The competition runs over winter, coinciding with the school holidays. “We start here in Armidale a bit later than most other areas. We start after cricket’s completely finished, because we’ve got an overlap in the use of fields. We don’t usually start until the first week in May, as soon as the school holidays finish. We finish on the last weekend in September, before school holidays,” said Graham.

Graham believes the success of the sport also owes to the fact that local people support the game and make the smooth running of the competition possible. “What makes us so strong is that we’ve got the Referee’s Association and some great people running that. We’ve got referees for most games of football here.”

He also says that the Council has been incredibly supportive. “Armidale is very proactive with sport and the Armidale Dumaresq Council get bagged for the things they don’t do, but they do a lot of good things that no-one knows about or care about as well.”

Perhaps the only drawback to the growth of soccer is that it may be at the expense of other sports, and Graham is certainly aware of this issue.”I’d also say that at a local level it’s a bit unfortunate that the other sports haven’t grown, which probably makes it a bit easier for me to develop soccer. But I’d like to make sure that Rugby League and all the other sports go well also. I don’t want to get to the stage where the only thing in town is football. I want my grandkids to be able to play hockey, cricket, tennis and rugby league if they want.”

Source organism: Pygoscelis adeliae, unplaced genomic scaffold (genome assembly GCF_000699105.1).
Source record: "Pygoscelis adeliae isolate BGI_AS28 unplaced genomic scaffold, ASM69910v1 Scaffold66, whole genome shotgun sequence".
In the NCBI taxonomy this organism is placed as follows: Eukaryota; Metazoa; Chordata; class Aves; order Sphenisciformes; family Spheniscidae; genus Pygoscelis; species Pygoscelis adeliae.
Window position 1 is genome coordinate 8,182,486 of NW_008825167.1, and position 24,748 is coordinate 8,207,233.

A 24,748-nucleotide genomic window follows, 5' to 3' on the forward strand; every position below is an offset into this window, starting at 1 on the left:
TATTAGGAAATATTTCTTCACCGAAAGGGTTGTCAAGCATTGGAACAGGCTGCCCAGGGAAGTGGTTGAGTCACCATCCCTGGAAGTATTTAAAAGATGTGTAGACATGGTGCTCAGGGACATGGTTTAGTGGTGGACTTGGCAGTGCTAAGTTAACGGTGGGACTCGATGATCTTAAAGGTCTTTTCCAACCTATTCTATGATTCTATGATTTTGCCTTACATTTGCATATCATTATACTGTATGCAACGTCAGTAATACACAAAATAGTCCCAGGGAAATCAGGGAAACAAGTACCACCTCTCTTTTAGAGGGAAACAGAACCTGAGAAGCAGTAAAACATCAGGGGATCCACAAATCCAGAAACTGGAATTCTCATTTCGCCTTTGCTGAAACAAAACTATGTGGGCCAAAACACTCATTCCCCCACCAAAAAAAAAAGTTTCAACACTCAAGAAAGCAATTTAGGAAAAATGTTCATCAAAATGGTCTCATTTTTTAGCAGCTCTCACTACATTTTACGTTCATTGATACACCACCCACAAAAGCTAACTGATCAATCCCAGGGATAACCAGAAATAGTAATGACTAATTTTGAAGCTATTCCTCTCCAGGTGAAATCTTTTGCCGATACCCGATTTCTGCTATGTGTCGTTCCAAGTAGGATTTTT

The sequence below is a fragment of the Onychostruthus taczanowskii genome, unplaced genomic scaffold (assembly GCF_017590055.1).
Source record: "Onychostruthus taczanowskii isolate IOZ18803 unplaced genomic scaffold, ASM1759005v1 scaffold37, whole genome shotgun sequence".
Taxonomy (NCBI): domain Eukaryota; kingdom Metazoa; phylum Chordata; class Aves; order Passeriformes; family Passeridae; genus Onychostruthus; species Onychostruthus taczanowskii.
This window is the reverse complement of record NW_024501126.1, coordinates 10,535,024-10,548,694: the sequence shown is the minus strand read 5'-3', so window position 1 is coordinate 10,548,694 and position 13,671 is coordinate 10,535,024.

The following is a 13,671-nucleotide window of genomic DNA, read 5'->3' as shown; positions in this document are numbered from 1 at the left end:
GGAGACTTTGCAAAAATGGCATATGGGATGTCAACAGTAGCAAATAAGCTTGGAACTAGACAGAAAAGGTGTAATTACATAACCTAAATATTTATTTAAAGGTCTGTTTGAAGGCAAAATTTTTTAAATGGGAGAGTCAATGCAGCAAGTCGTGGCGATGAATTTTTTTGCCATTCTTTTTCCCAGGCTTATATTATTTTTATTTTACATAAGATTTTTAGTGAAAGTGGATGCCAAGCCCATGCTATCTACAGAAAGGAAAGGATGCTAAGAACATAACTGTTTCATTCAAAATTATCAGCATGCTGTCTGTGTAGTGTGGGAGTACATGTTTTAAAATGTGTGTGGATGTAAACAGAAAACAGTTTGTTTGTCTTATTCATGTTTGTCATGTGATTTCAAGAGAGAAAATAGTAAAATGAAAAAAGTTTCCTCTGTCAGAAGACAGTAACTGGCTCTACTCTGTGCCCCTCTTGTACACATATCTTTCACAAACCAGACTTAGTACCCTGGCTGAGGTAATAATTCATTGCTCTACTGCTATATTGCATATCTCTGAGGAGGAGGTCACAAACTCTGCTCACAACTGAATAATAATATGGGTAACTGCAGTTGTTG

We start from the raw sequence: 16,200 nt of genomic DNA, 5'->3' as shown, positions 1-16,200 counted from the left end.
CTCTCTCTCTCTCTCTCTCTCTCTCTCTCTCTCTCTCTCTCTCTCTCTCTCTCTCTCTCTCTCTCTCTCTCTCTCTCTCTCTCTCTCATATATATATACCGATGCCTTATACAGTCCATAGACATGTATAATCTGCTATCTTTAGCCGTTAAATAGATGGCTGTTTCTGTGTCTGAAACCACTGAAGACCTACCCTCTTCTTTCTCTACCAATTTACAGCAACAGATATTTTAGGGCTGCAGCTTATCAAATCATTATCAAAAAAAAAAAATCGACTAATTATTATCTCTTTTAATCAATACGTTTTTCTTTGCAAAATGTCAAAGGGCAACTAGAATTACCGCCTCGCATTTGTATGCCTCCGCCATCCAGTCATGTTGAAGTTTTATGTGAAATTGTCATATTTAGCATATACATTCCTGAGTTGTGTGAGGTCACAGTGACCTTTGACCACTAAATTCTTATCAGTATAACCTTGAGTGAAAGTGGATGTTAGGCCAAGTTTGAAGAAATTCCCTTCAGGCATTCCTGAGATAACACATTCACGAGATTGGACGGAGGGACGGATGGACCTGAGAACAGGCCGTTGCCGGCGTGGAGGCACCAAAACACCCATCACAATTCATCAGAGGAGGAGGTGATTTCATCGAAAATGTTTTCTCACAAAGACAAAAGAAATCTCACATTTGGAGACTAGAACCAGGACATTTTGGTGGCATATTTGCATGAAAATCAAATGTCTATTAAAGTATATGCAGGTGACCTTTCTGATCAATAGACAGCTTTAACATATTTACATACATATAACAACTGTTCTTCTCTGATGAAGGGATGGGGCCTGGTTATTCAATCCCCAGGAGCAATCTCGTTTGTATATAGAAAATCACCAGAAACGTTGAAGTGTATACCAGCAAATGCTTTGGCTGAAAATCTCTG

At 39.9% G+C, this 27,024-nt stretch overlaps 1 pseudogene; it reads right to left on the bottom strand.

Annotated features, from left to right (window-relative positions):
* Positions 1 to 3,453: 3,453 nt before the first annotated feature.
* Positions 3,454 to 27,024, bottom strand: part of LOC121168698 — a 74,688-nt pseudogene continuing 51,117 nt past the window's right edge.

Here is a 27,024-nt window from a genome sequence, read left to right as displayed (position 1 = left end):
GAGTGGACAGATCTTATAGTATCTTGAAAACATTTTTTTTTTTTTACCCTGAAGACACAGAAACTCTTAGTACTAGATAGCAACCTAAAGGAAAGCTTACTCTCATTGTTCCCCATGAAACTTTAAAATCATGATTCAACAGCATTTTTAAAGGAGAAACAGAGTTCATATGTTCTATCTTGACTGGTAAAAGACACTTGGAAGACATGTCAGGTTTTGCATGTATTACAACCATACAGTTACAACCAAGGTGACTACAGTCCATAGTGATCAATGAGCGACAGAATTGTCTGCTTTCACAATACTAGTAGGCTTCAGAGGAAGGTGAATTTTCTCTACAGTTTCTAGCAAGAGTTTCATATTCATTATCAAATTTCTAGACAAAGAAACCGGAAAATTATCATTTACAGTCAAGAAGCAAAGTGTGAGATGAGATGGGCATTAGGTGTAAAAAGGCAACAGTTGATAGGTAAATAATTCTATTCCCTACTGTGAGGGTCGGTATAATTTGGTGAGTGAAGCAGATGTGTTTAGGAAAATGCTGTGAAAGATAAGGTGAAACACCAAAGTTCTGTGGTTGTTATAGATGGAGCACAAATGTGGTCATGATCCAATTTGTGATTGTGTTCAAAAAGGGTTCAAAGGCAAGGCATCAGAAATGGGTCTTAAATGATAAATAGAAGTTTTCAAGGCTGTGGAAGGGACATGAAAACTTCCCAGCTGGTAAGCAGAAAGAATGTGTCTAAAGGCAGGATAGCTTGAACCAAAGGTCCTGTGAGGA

Taking part in soccer is not just about sport; it provides children and young adults with an opportunity to build confidence as well as social, team-work and communication skills. It also allows families to interact with other families and to make friendships that extend beyond the playing fields. Graham says that new families are always welcome. “Because of our organisation and how the clubs are structured, and how well they’re organised, it’s easy for families to move into soccer.”

As for the social scene surrounding the sport, he believes that there is potential for growth.”It’s not as big as it could be or should be. I reflect back to when I was younger and we used to have big functions for our own clubs and big functions for the association and everyone got involved. These days in society everyone’s too busy and people just go out and play the sport. They do socialise in their own club environment and with the opposition a little bit but it’s not really large. But with the group we’ve got working at the moment, we’re working on trying to have some more social outings and plan to have a fun day later in the year where we get Richard Torbay and other people along to make themselves look silly.”